PAXTON WAS BEFORE THE SCOTUS

    And prior notice of charges to assure due process to the offender was obviously no problem because Paxton had e-filed the petition himself as lead attorney (e-signed with his unique Ken Paxton official-capacity email address). No issue here of having to acquire personal jurisdiction over a stray lawyer roaming around somewhere in the provinces under a Lone Star recruiting supporters for lawfare to overturn the results of a national election.

    Nor was there a motion for sanctions by a party in Texas v. Pennsylvania, even though the states named as would-be defendants were best positioned to make a complaint about the baseless, if not insurrectionary, nature of Paxton’s bid to overturn the presidential election outcome of 2021.

    In other words, Paxton was already before the court in the capacity of lawyer, not just his office, and not just as representative of the State of Texas through an Assistant AG from his office.

    It would have been a different story if Paxton had been the elected AG but not an attorney. Then the question would be whether the staff or private attorney litigating in his stead committed the (alleged) misconduct, or the “client”, i.e. nonattorney Attorney General or even the State of Texas (the named party/petitioner), or both.

    Nonattorney Attorney General may sound like an oxymoron, but the Texas constitution doesn’t require the AG to be a licensed attorney.

    Finally, the Supreme Court could presumably have made a referral to the Disciplinary Counsel of the Texas State Bar itself. That didn’t happen either.

    THE PROCEEDING SHOULD BE OPEN TO ALL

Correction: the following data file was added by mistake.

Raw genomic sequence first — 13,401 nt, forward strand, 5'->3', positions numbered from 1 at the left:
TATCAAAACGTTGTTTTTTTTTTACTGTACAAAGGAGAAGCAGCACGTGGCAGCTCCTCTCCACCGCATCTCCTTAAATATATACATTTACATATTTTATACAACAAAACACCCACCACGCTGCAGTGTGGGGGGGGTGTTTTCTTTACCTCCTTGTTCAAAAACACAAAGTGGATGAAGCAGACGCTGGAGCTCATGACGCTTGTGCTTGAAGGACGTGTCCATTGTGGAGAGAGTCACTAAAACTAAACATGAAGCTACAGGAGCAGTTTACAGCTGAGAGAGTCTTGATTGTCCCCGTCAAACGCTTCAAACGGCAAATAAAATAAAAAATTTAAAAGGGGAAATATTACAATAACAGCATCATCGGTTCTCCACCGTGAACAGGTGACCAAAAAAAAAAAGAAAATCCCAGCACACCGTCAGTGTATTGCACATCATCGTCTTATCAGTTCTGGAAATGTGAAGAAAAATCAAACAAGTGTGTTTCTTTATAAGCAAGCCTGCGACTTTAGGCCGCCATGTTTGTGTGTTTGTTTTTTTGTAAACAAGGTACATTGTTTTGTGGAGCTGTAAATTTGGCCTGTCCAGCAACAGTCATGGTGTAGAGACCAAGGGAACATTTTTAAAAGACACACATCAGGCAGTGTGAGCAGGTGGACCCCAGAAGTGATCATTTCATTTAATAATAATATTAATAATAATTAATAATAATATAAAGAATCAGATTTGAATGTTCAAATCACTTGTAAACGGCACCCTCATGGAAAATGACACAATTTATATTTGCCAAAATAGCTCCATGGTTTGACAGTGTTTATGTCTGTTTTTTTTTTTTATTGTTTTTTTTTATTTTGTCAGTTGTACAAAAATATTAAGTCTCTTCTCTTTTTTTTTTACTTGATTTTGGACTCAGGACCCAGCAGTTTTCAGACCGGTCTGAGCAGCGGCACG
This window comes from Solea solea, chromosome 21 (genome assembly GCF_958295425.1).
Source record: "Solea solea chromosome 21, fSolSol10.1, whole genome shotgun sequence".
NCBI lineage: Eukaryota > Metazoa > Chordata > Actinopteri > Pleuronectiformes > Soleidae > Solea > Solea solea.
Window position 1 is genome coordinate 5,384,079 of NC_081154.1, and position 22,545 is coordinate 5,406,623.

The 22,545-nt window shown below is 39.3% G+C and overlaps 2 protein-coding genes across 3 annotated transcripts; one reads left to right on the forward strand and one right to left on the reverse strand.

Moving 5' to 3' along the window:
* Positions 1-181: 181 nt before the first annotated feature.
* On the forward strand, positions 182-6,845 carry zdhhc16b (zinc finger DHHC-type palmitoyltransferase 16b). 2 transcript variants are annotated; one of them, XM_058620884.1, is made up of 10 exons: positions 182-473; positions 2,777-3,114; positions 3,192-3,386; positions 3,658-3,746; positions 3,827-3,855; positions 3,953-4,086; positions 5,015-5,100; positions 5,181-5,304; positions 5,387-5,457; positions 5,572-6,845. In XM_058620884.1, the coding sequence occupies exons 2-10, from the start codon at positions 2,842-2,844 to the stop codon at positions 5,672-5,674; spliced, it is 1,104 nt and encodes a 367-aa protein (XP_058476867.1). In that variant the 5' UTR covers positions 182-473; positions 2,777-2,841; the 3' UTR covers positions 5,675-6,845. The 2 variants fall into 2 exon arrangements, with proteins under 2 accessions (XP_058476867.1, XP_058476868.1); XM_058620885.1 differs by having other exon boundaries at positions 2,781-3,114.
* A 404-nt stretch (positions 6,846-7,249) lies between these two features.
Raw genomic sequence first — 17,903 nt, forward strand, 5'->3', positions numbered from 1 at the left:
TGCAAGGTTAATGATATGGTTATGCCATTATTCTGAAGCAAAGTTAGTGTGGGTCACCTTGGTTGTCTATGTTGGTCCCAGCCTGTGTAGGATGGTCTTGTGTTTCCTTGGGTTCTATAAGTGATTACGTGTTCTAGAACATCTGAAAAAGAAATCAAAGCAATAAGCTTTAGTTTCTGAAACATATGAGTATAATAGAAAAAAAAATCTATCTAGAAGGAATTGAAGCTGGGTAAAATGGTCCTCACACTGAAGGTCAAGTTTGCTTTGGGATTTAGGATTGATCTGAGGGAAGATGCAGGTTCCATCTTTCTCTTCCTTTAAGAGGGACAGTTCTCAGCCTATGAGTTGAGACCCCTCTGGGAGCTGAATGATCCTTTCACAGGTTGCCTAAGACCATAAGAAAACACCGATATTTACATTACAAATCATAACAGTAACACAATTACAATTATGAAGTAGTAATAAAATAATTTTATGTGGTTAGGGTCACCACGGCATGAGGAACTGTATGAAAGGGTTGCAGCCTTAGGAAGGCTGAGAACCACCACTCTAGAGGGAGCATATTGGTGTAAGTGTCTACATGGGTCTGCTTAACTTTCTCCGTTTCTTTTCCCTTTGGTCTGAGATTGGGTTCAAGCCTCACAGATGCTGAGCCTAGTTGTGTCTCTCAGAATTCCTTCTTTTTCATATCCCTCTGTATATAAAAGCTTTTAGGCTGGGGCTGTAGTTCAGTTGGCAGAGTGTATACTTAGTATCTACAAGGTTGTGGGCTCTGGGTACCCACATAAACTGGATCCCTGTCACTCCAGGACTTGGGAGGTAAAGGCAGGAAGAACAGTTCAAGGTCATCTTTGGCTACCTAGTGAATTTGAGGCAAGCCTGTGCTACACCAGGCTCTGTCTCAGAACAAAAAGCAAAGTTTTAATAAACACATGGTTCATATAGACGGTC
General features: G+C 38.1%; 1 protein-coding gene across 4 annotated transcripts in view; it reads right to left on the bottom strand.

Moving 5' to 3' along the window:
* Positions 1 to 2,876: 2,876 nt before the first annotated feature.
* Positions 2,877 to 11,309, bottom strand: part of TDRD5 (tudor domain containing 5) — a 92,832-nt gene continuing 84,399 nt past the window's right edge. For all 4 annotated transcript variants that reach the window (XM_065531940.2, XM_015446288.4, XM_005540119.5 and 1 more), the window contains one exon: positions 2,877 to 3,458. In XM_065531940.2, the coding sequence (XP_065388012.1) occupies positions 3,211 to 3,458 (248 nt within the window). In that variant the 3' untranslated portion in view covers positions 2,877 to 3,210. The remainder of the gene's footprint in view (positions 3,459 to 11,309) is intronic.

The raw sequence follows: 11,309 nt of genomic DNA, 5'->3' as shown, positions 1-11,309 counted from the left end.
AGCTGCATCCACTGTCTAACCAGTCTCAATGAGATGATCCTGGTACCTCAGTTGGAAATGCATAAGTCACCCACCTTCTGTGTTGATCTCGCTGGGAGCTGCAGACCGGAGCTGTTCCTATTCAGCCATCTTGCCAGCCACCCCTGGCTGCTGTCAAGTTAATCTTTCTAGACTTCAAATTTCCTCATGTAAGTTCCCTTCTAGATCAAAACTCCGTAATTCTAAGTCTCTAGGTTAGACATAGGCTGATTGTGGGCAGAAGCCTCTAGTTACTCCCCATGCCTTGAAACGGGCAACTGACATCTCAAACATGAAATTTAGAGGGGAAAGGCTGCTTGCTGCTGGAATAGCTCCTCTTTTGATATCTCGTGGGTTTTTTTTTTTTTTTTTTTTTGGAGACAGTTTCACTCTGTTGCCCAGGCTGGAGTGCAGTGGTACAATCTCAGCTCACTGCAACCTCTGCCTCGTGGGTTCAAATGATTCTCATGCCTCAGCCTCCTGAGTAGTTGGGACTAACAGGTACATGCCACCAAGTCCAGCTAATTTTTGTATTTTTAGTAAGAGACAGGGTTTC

On the other hand, the bid to judicially overturn the elections was brazen, not just unprecedented. It is a matter of grave importance.

    Therefore, if the disciplinary proceeding against Paxton goes forward — it should be opened to the public to assure maximum transparency. For example, the public should know why then-SG Kyle Hawkins was missing from the filing even though he would routinely represent the State of Texas in the SCOTUS, and the other attorneys from the Office of Attorney General whose names DID appear on( some but not all of) the SCOTUS filings by State in Texas v. Penn should also be named as persons of interest and/or material witnesses, and be called to testify. The deposition(s) or hearing testimony should live-streamed and a recording posted on the Bar’s or the Texas Judiciary’s website.

    JUST SAY NO OR JUST FOLLOWING ORDERS: WHO DID AND WHO DIDN’T ?

    Would they claim attorney-client privilege? And who would be the client exactly? Paxton? The State? The people of Texas? Hawkins is no longer with the OAG and no longer under Paxton’s thumb, so perhaps he could be invited or compelled to give testimony under oath as a private citizen with material knowledge. He should be able to explain why his name was not on the SCOTUS petition, and shed light on whether top lieutenants in the OAG did have a choice to say “NO” (of course they did), and whether he had to resign or agree to resign to avoid being terminated for insubordination. That might even have some relevance to the whisteblower suit against Paxton’s OAG that is now pending on interlocutory appeal in the Third COA.